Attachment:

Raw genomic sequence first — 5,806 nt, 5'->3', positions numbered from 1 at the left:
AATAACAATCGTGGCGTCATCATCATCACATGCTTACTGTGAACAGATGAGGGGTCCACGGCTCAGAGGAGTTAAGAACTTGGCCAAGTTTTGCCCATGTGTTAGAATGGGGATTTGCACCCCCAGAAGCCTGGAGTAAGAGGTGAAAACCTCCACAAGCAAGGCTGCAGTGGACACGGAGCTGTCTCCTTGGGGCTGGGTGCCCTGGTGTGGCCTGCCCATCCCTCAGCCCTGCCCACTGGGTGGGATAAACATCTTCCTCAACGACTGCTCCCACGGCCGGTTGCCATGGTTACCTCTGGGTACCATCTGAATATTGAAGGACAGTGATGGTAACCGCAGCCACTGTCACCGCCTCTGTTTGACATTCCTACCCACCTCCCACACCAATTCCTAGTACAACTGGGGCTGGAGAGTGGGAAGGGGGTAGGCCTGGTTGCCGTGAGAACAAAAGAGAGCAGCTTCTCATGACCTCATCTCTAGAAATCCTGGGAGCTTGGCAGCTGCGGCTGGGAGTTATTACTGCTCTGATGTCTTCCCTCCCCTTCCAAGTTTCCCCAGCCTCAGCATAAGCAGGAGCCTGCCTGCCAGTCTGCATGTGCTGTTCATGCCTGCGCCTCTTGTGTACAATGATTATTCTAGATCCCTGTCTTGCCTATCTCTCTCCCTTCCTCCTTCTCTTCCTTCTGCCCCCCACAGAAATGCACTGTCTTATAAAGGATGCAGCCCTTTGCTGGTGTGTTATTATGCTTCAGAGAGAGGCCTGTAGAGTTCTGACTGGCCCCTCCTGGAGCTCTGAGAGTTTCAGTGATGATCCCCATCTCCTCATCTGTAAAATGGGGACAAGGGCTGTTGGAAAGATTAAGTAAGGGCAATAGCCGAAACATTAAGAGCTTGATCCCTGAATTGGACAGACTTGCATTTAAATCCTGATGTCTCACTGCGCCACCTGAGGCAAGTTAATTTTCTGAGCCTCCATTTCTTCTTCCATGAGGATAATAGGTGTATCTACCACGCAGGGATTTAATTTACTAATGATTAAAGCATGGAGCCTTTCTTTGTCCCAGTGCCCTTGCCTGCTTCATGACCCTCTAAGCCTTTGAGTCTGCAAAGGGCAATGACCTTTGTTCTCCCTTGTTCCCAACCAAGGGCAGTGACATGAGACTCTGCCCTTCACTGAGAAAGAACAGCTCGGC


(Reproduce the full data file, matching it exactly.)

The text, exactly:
Raw genomic sequence first — 5,806 nt, 5'->3', positions numbered from 1 at the left:
AATAACAATCGTGGCGTCATCATCATCACATGCTTACTGTGAACAGATGAGGGGTCCACGGCTCAGAGGAGTTAAGAACTTGGCCAAGTTTTGCCCATGTGTTAGAATGGGGATTTGCACCCCCAGAAGCCTGGAGTAAGAGGTGAAAACCTCCACAAGCAAGGCTGCAGTGGACACGGAGCTGTCTCCTTGGGGCTGGGTGCCCTGGTGTGGCCTGCCCATCCCTCAGCCCTGCCCACTGGGTGGGATAAACATCTTCCTCAACGACTGCTCCCACGGCCGGTTGCCATGGTTACCTCTGGGTACCATCTGAATATTGAAGGACAGTGATGGTAACCGCAGCCACTGTCACCGCCTCTGTTTGACATTCCTACCCACCTCCCACACCAATTCCTAGTACAACTGGGGCTGGAGAGTGGGAAGGGGGTAGGCCTGGTTGCCGTGAGAACAAAAGAGAGCAGCTTCTCATGACCTCATCTCTAGAAATCCTGGGAGCTTGGCAGCTGCGGCTGGGAGTTATTACTGCTCTGATGTCTTCCCTCCCCTTCCAAGTTTCCCCAGCCTCAGCATAAGCAGGAGCCTGCCTGCCAGTCTGCATGTGCTGTTCATGCCTGCGCCTCTTGTGTACAATGATTATTCTAGATCCCTGTCTTGCCTATCTCTCTCCCTTCCTCCTTCTCTTCCTTCTGCCCCCCACAGAAATGCACTGTCTTATAAAGGATGCAGCCCTTTGCTGGTGTGTTATTATGCTTCAGAGAGAGGCCTGTAGAGTTCTGACTGGCCCCTCCTGGAGCTCTGAGAGTTTCAGTGATGATCCCCATCTCCTCATCTGTAAAATGGGGACAAGGGCTGTTGGAAAGATTAAGTAAGGGCAATAGCCGAAACATTAAGAGCTTGATCCCTGAATTGGACAGACTTGCATTTAAATCCTGATGTCTCACTGCGCCACCTGAGGCAAGTTAATTTTCTGAGCCTCCATTTCTTCTTCCATGAGGATAATAGGTGTATCTACCACGCAGGGATTTAATTTACTAATGATTAAAGCATGGAGCCTTTCTTTGTCCCAGTGCCCTTGCCTGCTTCATGACCCTCTAAGCCTTTGAGTCTGCAAAGGGCAATGACCTTTGTTCTCCCTTGTTCCCAACCAAGGGCAGTGACATGAGACTCTGCCCTTCACTGAGAAAGAACAGCTCGGC